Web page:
If chance will have him king

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“My brothers,” calls the rotund, balding, middle-aged man on the stage. The words, distorted by a poor public address system, are barely audible. “My brothers,” crackles again across the stadium in Sargodha, a nondescript small city in central Punjab, Pakistan. The stadium is ringed with trees and birds flap overhead. In the distance there are the craggy hills of the salt range against a setting sun. “Today I feel a revolution has come to this town,” the man is saying. “I have a passion for change. Is it not change that has come? Am I not a revolutionary?”

Nawaz Sharif, in a white salwar kameez and a brown waistcoat, raises both arms. Earlier, an excited warm-up speaker had informed the crowd in hushed admiration that Sharif had asked for the glass plates protecting the rostrum from sniper fire to be removed. The 63-year-old tycoon glances down at his notes and calms noisy supporters at the front of the crowd with a downward movement of his palms.

“This is the city of eagles,” Sharif says, a reference to a well-known military airbase near Sargodha. “But today it is the city of lions.” The lion — sometimes nearer a tiger — is the symbol of Sharif’s faction of the Pakistan Muslim League.

On the far rim of the stadium, the reaction is muted. Before Sharif arrived — he was more than three hours late — I conducted a very unscientific poll of the men either side of me on the concrete terraces I had perched myself on. They included two rickshaw pullers, a jeweller, five shopkeepers, a pharmacist’s assistant, a paanwala, a landless labourer, two small landholders (one with a canal, one with two), two welders, a driver, two college students, four madrassa students, an airconditioning repairman and a factory worker, who joked about how with the power cut of 16 hours a day in Sargodha the switches he spent his days making were of little use.

The men, and they were all men, were, a representative snapshot of the core support of Sharif and his Pakistan Muslim League (N): small-town traders, solid working class, a few more educated, with a solid component of religious conservatism. Hardly — to put it bluntly — very revolutionary.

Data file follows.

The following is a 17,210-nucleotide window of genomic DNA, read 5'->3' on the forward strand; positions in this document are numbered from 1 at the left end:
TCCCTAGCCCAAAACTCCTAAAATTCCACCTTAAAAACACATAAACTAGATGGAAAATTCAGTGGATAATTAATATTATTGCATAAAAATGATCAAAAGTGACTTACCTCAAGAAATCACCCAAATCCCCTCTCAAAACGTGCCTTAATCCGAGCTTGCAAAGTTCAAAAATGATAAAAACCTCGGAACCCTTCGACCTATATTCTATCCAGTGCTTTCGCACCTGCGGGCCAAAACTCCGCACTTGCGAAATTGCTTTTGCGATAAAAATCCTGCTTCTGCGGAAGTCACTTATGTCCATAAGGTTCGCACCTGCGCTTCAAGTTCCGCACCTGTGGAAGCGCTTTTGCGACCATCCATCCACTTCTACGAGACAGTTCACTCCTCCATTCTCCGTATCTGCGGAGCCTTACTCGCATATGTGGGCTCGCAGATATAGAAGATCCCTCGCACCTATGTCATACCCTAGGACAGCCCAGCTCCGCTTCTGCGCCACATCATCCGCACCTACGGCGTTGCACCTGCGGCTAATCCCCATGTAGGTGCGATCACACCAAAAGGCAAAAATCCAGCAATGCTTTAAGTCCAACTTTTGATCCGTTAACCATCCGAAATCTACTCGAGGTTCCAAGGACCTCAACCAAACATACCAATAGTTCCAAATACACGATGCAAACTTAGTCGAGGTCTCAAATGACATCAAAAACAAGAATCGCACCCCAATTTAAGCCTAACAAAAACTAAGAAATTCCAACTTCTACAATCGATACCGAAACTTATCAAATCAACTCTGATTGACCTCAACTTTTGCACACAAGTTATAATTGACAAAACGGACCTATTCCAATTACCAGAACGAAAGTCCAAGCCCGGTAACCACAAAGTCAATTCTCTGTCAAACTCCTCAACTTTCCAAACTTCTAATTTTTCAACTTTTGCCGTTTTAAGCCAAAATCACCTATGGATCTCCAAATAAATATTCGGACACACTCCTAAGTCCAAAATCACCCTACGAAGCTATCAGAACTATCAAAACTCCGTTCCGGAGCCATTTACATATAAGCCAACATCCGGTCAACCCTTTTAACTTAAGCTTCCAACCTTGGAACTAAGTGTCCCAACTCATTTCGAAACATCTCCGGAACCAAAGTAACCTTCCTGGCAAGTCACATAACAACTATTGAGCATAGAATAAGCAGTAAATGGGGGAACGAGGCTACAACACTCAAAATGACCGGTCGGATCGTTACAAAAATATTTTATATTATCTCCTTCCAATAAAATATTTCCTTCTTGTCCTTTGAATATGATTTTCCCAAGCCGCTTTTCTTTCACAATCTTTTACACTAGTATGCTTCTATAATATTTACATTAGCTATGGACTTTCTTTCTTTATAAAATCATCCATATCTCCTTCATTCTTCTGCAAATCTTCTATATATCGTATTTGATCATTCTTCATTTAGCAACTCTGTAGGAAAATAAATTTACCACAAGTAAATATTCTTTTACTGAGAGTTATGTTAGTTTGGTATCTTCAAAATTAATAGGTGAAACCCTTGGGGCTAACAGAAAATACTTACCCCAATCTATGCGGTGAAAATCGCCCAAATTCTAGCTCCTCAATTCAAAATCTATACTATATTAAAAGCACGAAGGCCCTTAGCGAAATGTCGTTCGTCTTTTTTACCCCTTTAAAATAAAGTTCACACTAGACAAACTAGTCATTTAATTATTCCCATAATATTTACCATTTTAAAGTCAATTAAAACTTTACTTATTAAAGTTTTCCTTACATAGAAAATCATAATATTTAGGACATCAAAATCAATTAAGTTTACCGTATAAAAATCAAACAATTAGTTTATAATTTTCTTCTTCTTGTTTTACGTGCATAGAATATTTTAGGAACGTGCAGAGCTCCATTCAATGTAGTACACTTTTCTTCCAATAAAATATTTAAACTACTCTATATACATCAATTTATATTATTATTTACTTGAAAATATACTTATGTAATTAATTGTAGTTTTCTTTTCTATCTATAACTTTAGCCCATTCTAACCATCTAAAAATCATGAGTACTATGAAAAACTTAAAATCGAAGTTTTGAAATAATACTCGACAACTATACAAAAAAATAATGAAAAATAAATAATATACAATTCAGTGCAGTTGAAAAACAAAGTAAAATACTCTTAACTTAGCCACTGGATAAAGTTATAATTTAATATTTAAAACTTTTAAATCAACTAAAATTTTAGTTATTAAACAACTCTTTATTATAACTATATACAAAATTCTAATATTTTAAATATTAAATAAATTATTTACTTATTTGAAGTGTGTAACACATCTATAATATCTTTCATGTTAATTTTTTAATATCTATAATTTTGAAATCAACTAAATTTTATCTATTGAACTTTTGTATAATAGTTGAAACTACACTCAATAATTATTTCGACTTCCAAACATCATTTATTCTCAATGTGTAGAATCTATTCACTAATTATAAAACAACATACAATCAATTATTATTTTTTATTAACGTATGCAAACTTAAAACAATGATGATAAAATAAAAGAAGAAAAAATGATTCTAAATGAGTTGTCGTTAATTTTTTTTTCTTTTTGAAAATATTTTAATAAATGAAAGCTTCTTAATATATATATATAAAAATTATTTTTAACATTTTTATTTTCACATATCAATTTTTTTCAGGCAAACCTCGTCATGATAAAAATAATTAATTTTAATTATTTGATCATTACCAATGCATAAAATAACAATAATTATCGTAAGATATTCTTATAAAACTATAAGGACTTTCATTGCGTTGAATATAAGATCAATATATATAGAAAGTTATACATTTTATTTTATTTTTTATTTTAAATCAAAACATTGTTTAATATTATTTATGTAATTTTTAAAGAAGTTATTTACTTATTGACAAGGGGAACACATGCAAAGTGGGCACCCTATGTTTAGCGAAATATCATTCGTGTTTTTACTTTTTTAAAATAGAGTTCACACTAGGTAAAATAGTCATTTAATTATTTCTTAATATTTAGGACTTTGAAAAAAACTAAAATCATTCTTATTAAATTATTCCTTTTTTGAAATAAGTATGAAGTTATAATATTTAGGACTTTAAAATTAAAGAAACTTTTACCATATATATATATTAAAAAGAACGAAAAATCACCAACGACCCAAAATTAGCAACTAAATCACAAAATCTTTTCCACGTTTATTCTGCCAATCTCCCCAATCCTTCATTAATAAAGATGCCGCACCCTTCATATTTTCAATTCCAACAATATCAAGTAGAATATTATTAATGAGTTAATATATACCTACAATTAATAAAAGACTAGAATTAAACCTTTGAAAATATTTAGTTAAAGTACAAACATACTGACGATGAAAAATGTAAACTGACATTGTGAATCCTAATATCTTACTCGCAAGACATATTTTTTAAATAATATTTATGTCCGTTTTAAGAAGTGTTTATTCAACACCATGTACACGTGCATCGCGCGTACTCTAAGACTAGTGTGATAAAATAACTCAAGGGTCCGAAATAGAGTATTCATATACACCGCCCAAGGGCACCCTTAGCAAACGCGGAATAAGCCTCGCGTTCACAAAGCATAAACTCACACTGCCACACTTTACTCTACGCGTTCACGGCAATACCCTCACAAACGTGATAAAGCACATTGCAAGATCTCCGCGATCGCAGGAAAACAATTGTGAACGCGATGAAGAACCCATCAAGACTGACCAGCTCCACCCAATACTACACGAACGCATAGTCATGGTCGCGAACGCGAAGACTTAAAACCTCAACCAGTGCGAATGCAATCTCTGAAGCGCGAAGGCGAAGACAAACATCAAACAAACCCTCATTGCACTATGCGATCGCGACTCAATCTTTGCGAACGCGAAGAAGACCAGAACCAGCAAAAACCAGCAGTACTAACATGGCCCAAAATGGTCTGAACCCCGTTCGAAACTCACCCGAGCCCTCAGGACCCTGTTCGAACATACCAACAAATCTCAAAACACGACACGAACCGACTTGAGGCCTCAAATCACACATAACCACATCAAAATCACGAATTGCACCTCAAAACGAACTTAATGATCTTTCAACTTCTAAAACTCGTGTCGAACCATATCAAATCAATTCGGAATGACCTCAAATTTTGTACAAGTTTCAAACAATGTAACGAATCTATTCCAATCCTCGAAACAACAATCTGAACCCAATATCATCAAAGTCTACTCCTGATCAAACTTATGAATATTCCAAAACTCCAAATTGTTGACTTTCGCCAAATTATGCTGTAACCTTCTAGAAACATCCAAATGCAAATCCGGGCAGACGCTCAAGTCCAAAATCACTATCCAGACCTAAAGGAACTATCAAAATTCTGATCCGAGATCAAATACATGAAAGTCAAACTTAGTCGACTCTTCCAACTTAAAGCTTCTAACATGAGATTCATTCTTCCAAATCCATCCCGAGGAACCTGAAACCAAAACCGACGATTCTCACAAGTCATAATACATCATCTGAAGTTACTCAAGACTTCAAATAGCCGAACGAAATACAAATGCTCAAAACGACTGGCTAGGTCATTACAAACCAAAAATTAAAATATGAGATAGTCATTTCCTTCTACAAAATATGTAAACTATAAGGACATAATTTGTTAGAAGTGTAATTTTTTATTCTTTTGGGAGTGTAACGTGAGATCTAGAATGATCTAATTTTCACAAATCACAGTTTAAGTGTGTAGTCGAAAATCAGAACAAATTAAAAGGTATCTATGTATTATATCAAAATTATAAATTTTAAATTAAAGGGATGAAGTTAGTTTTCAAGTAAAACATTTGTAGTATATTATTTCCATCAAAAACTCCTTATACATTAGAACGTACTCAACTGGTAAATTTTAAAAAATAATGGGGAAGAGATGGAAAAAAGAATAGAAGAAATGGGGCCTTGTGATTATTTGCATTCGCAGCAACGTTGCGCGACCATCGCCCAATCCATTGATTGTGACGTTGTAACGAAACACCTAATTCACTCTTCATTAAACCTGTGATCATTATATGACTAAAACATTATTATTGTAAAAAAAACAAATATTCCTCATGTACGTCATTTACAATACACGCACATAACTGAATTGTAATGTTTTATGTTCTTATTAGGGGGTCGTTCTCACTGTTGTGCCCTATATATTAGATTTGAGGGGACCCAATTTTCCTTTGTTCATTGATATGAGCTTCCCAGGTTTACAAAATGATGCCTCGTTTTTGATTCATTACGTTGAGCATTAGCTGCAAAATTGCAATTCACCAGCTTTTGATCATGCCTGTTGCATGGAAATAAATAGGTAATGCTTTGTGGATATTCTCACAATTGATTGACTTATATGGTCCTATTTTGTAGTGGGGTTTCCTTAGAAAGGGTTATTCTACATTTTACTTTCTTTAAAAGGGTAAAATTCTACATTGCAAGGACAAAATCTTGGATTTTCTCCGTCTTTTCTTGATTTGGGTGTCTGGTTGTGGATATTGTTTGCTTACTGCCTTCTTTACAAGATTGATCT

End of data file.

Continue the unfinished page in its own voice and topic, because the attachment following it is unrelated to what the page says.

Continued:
But then nor is the man they had come to see on this Labour Day, 10 days before the polls that will see 85 million people elect a new national Lower House and provincial assemblies. Sharif is currently the frontrunner, with some opinion polls putting his levels of support as high as 41 percent and most putting him ahead. The outgoing Pakistan People’s Party (PPP) administration is languishing, handicapped by their failure to tackle rising violence, a stagnant economy, an appalling dearth of electricity and the long list of other problems.

Terrified of losing another party leader, Bilawal Bhutto, the 24-year-old son and political heir of assassinated former prime minister Benazir Bhutto, is not campaigning. When I contacted a close friend of the recent Oxford graduate, I was told he and Bilawal were together in Dubai.

Then, of course, there is Imran Khan and his Pakistan Tehreek-e-Insaf (PTI), which the former Pakistan cricket captain founded 17 years ago. Khan’s conservative, populist, transformative message has won much support, particularly among the young and the urban elite, but no one can say whether that will be transformed into votes, let alone seats, on 11 May.

Which leaves “revolutionary” Sharif. Those sitting around me in Sargodha stadium were largely undecided which way to vote before the half-hour speech. Most said they are undecided afterwards too.

No one doubts the need for change. Talk to anyone — from farmers in remote villages to the urban elite, from landless labourers to wealthy merchants, from soldiers to clerics — and you hear the same complaints. The most urgent issue is the chronic lack of power, which makes even Indian shortages look minor. For most Pakistanis, daily routines are determined by the timing of electricity.

“Why do I want this government out?” asks Farhad Sheikh, an engineering student in Lahore. “Listen. Hear the generators?” For the vast bulk of the population who cannot afford substitute power sources, there is simply none for 12, 16, even 20 hours a day. Factories shut down, offices close; the only businesses that function after nightfall seem to be the tea stalls with their 50W bulbs powered by truck batteries. Gas is running short, a major problem for taxis and autorickshaws.

Then there is unemployment. The Asian Development Bank has predicted Pakistan’s economic growth at 3.6 percent this year. Most of it is from a consumption fuelled by remittances and government wage increases. Investment is at its lowest for many years. If India has growth without jobs, then Pakistan has neither, and no one is spending any money to create them. With population growth still at 2.6 percent, though dropping slowly, there is little hope of decent employment for young people.

A continually soaring inflation pushes up the cost of living, hitting the poorest hardest. Public healthcare is negligible. Crime and insecurity, even in those parts of the country not prone to extremist violence, is deteriorating. The lives lost in attacks on candidates and campaign workers underlines the civilian law enforcement agencies’ inability to keep order.

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